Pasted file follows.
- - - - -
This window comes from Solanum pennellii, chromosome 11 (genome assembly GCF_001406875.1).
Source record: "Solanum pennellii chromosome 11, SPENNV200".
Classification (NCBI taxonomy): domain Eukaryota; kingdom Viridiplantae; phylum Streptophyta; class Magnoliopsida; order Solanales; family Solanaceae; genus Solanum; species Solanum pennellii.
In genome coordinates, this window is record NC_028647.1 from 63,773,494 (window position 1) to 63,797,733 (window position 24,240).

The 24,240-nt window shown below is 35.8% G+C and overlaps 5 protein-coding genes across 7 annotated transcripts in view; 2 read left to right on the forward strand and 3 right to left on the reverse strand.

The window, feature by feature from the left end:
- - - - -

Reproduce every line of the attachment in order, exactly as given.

This window comes from Solanum pennellii, chromosome 11 (genome assembly GCF_001406875.1).
Source record: "Solanum pennellii chromosome 11, SPENNV200".
Classification (NCBI taxonomy): domain Eukaryota; kingdom Viridiplantae; phylum Streptophyta; class Magnoliopsida; order Solanales; family Solanaceae; genus Solanum; species Solanum pennellii.
In genome coordinates, this window is record NC_028647.1 from 63,773,494 (window position 1) to 63,797,733 (window position 24,240).

The 24,240-nt window shown below is 35.8% G+C and overlaps 5 protein-coding genes across 7 annotated transcripts in view; 2 read left to right on the forward strand and 3 right to left on the reverse strand.

The window, feature by feature from the left end: